Why men don’t seek help (until it is a real crisis)

I am going to make a sweeping generalisation (and in my own experience true) – men are not very good at asking for help! The majority of my clients are men, and when we get to work together they really benefit (their words not mine). However, men seem to take a long time getting round to dealing with a problem. Often clients will say that they wish that they had sought help earlier, and if they had known how useful and painless it would be, they would have done so.

So, as HR and Health and Safety professionals, when we are offering support to the men in our workplaces, we need to be aware of what stops men seeking help. Here are a few comments I have come across:-

  • Men aren’t supposed to have problems – it’s a sign of weakness
  • Men are meant to deal with problems themselves
  • Men should appear strong, intelligent and capable
  • Men should take care of others
  • “I don’t want to talk about it – it’s too personal”
  • “I might be laughed at”
  • “I feel so stupid – others don’t feel this way – they don’t have the same problems”
  • “If my mates knew I’d be ridiculed”

My line of work is coaching, and the particular reluctance to seek my help seems to centre on several misconceptions. These include that coaching (especially when it is paid for by the employer) is not really confidential; it’s only for people with serious mental problems; talking about how you feel is a sign of weakness or it’s shameful to talk about problems outside your family.

The challenge for me and the HR and H&S managers who are offering support is to address these fears directly. For example we need to be very clear about confidentiality, to assure the individual that nothing is reported back to anyone without their express permission. We also need to establish coaching as a routine, standard source of support. Coaching is available for everyone who wants to improve their performance at whatever level they are in the organisation.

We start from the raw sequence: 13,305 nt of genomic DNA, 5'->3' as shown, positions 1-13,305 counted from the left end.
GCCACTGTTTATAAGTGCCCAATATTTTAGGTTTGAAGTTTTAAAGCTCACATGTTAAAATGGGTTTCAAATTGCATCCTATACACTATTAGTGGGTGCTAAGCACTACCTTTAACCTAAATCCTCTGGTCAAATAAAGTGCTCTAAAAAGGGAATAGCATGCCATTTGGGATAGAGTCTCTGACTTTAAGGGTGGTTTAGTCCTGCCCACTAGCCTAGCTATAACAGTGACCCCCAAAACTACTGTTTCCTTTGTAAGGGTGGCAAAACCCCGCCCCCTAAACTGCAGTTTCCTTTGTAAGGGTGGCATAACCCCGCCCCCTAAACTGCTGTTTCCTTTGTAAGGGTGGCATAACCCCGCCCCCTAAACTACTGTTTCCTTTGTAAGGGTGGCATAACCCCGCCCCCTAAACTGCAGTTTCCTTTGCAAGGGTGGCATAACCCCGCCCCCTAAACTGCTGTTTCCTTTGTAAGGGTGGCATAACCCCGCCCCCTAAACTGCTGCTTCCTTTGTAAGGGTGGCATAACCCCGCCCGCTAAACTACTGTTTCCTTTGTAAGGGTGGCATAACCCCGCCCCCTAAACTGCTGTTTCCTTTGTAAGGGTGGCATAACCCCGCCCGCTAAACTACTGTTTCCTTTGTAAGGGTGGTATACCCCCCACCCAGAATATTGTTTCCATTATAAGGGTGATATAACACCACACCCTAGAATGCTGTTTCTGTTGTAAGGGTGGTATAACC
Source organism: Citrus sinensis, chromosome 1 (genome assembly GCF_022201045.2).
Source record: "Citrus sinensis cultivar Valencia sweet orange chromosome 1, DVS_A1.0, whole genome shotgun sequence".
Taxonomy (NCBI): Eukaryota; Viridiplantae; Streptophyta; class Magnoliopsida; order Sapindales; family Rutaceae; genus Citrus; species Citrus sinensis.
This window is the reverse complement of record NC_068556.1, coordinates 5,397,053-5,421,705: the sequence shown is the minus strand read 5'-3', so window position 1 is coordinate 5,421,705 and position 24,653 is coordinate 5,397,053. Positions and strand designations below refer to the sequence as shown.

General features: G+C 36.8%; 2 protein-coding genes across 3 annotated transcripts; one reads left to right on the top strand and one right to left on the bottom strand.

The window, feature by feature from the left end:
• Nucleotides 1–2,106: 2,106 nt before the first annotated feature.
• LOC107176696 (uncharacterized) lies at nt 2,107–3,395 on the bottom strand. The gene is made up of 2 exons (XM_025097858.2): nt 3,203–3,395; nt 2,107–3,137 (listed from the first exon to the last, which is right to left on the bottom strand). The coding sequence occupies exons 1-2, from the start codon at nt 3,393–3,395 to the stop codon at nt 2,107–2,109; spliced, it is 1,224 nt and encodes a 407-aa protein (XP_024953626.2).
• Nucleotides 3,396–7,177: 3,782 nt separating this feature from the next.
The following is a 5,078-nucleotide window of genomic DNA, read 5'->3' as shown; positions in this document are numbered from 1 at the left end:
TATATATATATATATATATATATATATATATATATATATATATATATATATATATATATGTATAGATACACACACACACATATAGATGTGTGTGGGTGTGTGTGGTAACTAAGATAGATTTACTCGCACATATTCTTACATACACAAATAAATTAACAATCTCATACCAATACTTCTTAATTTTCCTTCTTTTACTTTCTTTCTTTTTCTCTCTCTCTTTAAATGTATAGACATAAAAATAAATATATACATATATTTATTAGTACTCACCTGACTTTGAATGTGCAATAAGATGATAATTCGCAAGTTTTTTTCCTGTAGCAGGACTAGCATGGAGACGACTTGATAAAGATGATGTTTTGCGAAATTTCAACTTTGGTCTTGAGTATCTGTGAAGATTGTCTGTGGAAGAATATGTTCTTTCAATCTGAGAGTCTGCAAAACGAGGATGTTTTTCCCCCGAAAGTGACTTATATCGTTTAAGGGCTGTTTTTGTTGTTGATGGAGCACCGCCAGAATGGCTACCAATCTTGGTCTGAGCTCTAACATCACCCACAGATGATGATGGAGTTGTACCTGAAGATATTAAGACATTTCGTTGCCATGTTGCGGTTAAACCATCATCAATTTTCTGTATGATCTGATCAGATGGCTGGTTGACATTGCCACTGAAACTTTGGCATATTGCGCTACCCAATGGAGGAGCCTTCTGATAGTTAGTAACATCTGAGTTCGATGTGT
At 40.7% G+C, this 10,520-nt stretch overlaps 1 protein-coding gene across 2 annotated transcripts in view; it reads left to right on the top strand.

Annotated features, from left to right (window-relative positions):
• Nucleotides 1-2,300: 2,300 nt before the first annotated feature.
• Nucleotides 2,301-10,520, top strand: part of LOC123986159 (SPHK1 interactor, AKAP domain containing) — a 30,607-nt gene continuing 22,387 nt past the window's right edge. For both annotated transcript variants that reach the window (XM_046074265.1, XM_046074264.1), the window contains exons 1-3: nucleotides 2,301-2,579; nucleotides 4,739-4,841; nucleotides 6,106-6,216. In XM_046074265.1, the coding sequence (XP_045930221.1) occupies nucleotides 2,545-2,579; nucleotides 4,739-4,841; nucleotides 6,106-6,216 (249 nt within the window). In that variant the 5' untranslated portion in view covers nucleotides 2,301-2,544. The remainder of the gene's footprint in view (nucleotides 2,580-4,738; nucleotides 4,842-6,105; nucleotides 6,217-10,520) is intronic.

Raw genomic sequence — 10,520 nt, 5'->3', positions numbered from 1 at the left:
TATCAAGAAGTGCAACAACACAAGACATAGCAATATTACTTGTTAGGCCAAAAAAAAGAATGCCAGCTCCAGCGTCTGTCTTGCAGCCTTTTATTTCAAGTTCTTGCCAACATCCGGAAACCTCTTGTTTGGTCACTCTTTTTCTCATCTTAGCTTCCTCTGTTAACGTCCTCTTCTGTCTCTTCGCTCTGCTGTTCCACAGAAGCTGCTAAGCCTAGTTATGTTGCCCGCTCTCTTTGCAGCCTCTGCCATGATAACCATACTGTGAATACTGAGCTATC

Talking about feelings and emotions is tough, I am not denying that. However, that is my job to create a safe environment where individuals can explore their thoughts without fear of judgement.

When I have worked with clients, they find that coaching has the following benefits:-

  • relief of getting things off their chest
  • space to think straight
  • fresh perspectives
  • it’s easier to talk to someone they don’t know, outside the organisation
  • helps identify strategies for dealing with problems and feelings
  • feeling more confident in themselves and their decisions
  • things feel more manageable

So, when it comes to offering support to men, we have to emphasis the benefits, and make the process of seeking help easy and non-threatening. It is worth checking your procedures, are they simple and confidential, with as few people involved as possible? If not, how can you make support, which is much needed, as accessible as possible for all your staff, and particularly men?

This post was written by Charlie Damonsing of CLAssociates. CLAssociates specialises in helping businesses manage stress in the workplace, providing consultancy, training and 1-2-1 support. For further details please contact Charlie on 0771 559 6487.